You should also send a copy of your return ticket to Jamaica showing the date of your intended departure. You should show that you have funds to support yourself for the period of the intended stay in the U.S. If you have a job in Jamaica you should send a letter from your employer temporarily excusing you from work for the extra time you will spend in the United States.

What if authorized stay has expired?

The USCIS may exercise discretion to excuse your failure to apply before the end of your authorized when;

1.the delay was due to extraordinary circumstances beyond your control

2. the delay is right for the circumstances

3. you have not violated your non-immigrant status in other ways (e.g. unauthorized work)

4. you are still a good faith visitor to the United States, and

5. you are not in deportation or removal.

Processing time and effect of prompt application

The processing time for I-539 applications can take up to 3 -4 months. The time in which your application is pending will continue your authorized stay in the United States. The current filing fee for a Form I-539 application is available here. If USCIS approves your extension of stay application it will do so in six month increments.

Online Resources

B Visa Refusal Rates by Country


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US deportation rate skyrockets; Information-sharing boosts US deportation levels

Some criminal illegal immigrants in the custody of local law enforcement face quicker identification and deportation under a growing biometric-information sharing program between local law enforcement and ICE, the agency of the Department of Homeland Security charged with enforcement of immigration and deportation laws, and the investigation and prosecution of immigration violations. The program is known as Secure Communities.

What is Secure Communities

Secure Communities is a program that allows ICE to quickly find criminal illegal immigrants in local police custody and begin the deportation process for those who pose a danger to public safety. Under the program DHS can automatically verify the immigration status of aliens taken into the custody of local police and find the most dangerous criminal aliens using the records in its databases.  If the alien has potentially violated immigration laws DHS may issue a detainer against the alien. A detainer is a request to local law enforcement not to release the person before notifying DHS so that DHS may decide if it wants to transfer the person to the custody of ICE during deportation proceedings.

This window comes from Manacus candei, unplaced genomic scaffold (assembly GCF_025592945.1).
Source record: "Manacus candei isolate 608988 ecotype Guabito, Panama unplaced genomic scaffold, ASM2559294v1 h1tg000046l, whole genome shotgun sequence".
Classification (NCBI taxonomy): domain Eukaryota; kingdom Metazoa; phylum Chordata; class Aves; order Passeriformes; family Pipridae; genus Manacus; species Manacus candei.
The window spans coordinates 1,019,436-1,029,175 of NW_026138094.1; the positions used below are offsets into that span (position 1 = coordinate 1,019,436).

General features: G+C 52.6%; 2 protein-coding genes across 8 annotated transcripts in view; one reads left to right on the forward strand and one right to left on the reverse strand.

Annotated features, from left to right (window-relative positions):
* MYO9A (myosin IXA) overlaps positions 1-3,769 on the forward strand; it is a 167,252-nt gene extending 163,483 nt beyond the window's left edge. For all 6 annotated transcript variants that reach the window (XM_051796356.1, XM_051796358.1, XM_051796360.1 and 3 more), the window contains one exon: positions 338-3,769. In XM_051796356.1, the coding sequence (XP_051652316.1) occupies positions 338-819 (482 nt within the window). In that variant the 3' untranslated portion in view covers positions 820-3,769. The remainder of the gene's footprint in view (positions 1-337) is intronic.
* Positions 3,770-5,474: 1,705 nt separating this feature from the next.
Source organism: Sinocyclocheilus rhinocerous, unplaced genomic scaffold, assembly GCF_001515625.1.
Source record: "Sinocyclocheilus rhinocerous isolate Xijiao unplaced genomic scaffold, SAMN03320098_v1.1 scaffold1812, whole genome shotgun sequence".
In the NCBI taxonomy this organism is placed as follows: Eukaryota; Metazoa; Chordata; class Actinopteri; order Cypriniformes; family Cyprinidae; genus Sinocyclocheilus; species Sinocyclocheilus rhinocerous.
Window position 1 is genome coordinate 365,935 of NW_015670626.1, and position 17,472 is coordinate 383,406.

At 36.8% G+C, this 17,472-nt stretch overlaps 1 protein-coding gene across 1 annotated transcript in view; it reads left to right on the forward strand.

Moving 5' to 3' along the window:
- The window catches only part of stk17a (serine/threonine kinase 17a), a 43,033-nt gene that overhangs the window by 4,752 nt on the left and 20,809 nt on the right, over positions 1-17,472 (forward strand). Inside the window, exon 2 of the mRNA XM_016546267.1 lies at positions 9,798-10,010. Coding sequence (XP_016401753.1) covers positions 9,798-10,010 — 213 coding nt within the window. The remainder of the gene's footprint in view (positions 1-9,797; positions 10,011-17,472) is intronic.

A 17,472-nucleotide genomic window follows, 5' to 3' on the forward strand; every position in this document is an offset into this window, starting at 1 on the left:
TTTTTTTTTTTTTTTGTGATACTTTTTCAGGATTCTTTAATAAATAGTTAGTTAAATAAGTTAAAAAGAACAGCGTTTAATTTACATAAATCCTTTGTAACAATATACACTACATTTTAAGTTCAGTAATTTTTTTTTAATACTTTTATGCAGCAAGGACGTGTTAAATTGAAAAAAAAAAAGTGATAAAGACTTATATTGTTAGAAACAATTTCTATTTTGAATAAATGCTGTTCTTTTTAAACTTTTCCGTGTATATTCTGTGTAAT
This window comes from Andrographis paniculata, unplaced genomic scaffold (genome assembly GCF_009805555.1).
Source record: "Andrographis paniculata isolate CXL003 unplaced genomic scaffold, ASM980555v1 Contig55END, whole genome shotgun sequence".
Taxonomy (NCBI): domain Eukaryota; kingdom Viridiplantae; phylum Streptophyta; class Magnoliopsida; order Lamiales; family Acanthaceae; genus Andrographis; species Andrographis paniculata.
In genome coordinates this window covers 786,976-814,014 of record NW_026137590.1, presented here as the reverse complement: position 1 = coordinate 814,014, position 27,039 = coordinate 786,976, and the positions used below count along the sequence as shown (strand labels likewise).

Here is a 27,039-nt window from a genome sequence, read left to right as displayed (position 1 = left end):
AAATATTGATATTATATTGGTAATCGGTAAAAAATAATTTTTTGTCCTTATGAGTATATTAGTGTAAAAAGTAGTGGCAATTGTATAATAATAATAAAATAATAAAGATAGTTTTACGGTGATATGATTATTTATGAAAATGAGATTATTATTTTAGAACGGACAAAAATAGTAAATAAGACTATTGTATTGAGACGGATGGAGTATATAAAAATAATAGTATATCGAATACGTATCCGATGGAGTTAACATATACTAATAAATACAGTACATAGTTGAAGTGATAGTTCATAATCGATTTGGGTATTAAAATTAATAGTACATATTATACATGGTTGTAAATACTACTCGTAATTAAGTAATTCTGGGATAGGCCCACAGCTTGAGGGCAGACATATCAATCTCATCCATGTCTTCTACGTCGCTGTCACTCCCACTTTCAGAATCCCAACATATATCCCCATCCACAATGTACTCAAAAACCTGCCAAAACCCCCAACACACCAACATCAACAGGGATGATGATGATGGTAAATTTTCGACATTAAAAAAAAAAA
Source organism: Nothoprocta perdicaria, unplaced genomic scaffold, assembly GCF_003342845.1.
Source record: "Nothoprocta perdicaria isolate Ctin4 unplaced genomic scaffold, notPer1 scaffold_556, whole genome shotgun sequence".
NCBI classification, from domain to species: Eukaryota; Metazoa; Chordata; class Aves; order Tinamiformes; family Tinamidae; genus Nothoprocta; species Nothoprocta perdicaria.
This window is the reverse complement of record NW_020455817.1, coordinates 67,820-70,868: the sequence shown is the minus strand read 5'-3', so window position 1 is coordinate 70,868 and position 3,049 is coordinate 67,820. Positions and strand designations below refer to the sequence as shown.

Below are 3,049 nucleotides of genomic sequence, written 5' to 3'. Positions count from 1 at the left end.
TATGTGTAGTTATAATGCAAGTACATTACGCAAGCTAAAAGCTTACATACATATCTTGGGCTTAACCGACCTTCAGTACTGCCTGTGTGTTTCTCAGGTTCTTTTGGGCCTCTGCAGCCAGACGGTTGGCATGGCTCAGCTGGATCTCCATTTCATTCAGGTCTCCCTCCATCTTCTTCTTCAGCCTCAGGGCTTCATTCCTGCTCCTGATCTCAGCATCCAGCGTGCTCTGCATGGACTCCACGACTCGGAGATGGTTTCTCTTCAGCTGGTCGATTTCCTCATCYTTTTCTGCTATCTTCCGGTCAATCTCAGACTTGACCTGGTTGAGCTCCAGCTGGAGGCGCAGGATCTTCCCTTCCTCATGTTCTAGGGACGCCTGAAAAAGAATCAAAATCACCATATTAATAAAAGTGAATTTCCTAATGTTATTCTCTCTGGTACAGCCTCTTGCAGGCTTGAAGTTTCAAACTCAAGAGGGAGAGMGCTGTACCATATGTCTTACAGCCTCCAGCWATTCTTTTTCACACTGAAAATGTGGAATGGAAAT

Where Secure Communities exists

As of December 6, 2011 Secure Communities is fully or partially activated in 44 jurisdictions. The fully activated jurisdictions on this date were;

1.  Arizona,

2. California,

3. Delaware,

4. Florida,

5. Georgia

6. Hawaii,

7. Idaho,

8. Michigan

9. Mississippi

10. Missouri

11. New Mexico,

12. North Carolina,

13. Ohio,

14. Oklahoma,

15. Oregon,

16. Rhode Island,

17. South Carolina,

18. Texas,

19. Virginia,

20. West Virginia,

21. Wisconsin, and

22. Puerto Rico.

The jurisdictions that have no active Secure Communities program included Alaska, Washington D.C., Maine, Minnesota, New Hampshire, New Jersey, North Dakota, Vermont, and the United States Virgin Islands. All other jurisdictions were partially activated. In New York, for example, 31 of 62 counties participated in Secure Communities while in Nevada 14 of 17 counties participated. In Maryland and Ohio, the number of active counties were 22 of 24  and 77 of 88 respectively.

ICE Deportation of Illegal Immigrants
ICE Deportation of a young woman in error?











Is Secure Communities targeting dangerous aliens or is it a broad dragnet?

U.S. Immigration and deportation law experts have expressed mounting concern that the program unintentionally encourages local police to engage in racial and ethnic profiling. Though ICE has a priority system for deportation of criminal aliens and not mere immigration violators, some immigration lawyers and activists argue that the priority system is confusing. Furthermore they argue that ICE has no clear mechanism for ensuring that its agents act according to its priorities. As a result, some non-violent offenders (nannies and gardeners) convicted of minor crimes such as traffic violations are deported. There may also be mistakes in criminal records that lead to deportation of green card holders and other aliens in error. Some of the foreign nationals affected by these errors may choose to leave the United States rather than stay in ICE detention while fighting deportation.

Record level of US deportations and contribution of Secure Communities

Through Oct. 31, 2011, ICE removed more than 110,000 immigrants convicted of crimes, including more than 39,500 convicted of aggravated felony (level 1) offenses like murder, rape and the sexual abuse of children from the United States after identification through Secure Communities.

In Fiscal Year 2011, ICE deported a record-breaking 396,906 people. Fifty five percent of those deported in Fiscal Year 2011—216,698 —were convicted of felonies or misdemeanors, an increase of 89 percent since 2008. This includes 1,119 aliens convicted of homicide; 5,848 aliens convicted of sexual offenses; 44,653 aliens convicted of drug related crimes; and 35,927 aliens convicted of driving under the influence. The number of aliens deported as a result of Secure Communities in Fiscal Year 2010 alone was 35,910.

Want to know if your county participates?  ICE listing of Secure Communities.

Useful Resources:

1. US Immigration and Customs News Release October 18, 2011

2. Secure Communities: Get the Facts

3. Activated Jurisdictions – Is Secure Communities active in your county?

4. Deported teen returns to US. How many Americans are mistakenly banished? – The Christian Science Monitor

This post was last updated on January 08, 2012